Brain-computer interface controlled robotic gait orthosis
1 Department of Neurology, University of California, Irvine, CA, USA
2 Department of Biomedical Engineering, University of California, Irvine, CA, USA
3 Department of Spinal Cord Injury, Long Beach Veterans Affairs Medical Center, Long Beach, CA, USA
4 Department of Electrical Engineering and Computer Science, University of California, Irvine, CA, USA
Journal of NeuroEngineering and Rehabilitation 2013, 10:111 doi:10.1186/1743-0003-10-111Published: 9 December 2013
Excessive reliance on wheelchairs in individuals with tetraplegia or paraplegia due to spinal cord injury (SCI) leads to many medical co-morbidities, such as cardiovascular disease, metabolic derangements, osteoporosis, and pressure ulcers. Treatment of these conditions contributes to the majority of SCI health care costs. Restoring able-body-like ambulation in this patient population can potentially reduce the incidence of these medical co-morbidities, in addition to increasing independence and quality of life. However, no biomedical solution exists that can reverse this loss of neurological function, and hence novel methods are needed. Brain-computer interface (BCI) controlled lower extremity prostheses may constitute one such novel approach.
One able-bodied subject and one subject with paraplegia due to SCI underwent electroencephalogram (EEG) recordings while engaged in alternating epochs of idling and walking kinesthetic motor imagery (KMI). These data were analyzed to generate an EEG prediction model for online BCI operation. A commercial robotic gait orthosis (RoGO) system (suspended over a treadmill) was interfaced with the BCI computer to allow for computerized control. The subjects were then tasked to perform five, 5-min-long online sessions where they ambulated using the BCI-RoGO system as prompted by computerized cues. The performance of this system was assessed with cross-correlation analysis, and omission and false alarm rates.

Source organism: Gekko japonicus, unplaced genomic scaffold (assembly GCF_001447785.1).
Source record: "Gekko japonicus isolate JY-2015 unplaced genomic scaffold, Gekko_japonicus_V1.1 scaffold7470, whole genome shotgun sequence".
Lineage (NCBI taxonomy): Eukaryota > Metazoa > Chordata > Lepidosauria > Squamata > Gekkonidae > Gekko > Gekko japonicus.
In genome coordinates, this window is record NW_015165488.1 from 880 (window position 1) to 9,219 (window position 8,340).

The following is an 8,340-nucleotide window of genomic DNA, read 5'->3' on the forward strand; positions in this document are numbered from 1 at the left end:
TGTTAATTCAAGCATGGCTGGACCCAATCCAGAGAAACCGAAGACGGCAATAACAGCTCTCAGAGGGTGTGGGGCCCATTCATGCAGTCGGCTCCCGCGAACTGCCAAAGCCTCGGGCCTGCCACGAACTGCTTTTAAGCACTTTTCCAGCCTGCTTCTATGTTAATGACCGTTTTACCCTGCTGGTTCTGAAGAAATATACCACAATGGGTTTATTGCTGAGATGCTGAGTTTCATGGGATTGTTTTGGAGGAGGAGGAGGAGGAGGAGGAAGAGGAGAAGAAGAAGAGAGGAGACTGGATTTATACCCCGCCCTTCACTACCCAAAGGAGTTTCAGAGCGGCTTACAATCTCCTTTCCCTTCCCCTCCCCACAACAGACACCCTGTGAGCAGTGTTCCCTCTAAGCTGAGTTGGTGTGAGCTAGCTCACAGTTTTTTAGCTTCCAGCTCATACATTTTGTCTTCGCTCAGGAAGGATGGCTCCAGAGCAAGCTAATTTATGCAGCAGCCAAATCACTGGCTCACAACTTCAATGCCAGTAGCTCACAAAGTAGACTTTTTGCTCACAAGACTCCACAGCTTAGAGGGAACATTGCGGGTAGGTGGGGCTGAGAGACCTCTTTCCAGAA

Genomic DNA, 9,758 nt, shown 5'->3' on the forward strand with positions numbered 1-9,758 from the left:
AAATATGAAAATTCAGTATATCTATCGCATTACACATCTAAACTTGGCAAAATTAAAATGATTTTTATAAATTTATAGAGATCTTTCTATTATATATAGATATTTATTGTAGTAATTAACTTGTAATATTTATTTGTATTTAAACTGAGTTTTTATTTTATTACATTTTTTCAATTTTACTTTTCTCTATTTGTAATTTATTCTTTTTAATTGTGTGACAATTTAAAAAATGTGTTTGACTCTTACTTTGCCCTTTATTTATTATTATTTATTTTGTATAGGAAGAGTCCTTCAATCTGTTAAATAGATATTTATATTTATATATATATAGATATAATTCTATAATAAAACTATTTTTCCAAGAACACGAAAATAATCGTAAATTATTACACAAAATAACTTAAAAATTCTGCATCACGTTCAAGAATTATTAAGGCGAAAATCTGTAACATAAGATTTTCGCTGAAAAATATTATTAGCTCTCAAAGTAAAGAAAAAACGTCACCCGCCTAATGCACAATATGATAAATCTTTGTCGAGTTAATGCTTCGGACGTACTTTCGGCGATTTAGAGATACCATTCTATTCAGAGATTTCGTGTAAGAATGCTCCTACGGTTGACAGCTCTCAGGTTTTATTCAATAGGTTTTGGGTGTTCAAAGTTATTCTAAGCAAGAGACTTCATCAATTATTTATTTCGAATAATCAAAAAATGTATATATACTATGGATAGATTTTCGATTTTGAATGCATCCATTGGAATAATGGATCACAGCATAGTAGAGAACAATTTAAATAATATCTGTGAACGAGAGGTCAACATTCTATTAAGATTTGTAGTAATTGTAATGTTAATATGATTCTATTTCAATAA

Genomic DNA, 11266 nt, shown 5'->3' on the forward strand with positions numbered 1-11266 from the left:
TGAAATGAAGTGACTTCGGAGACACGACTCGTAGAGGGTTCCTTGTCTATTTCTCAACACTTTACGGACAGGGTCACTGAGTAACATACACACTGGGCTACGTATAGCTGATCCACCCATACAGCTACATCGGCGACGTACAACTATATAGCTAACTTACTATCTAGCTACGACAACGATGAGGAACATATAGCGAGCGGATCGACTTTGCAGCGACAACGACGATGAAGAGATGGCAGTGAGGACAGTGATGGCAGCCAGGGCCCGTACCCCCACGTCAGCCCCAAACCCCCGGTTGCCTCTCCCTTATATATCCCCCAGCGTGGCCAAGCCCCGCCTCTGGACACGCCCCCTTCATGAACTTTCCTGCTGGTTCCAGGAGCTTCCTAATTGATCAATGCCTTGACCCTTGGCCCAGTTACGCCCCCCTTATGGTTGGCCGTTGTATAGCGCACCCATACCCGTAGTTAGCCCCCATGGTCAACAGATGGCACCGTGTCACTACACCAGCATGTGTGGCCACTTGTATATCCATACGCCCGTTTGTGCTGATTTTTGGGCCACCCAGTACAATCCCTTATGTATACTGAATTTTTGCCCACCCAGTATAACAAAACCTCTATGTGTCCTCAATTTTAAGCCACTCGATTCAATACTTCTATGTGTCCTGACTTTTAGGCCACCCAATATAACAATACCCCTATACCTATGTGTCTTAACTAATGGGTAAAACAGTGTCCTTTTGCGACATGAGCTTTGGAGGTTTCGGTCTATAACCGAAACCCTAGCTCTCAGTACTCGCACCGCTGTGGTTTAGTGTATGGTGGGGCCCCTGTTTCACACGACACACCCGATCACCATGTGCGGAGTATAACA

The offline accuracy of the EEG prediction model averaged 86.30% across both subjects (chance: 50%). The cross-correlation between instructional cues and the BCI-RoGO walking epochs averaged across all subjects and all sessions was 0.812±0.048 (p-value <10−4). Also, there were on average 0.8 false alarms per session and no omissions.
These results provide preliminary evidence that restoring brain-controlled ambulation after SCI is feasible. Future work will test the function of this system in a population of subjects with SCI. If successful, this may justify the future development of BCI-controlled lower extremity prostheses for free overground walking for those with complete motor SCI. Finally, this system can also be applied to incomplete motor SCI, where it could lead to improved neurological outcomes beyond those of standard physiotherapy.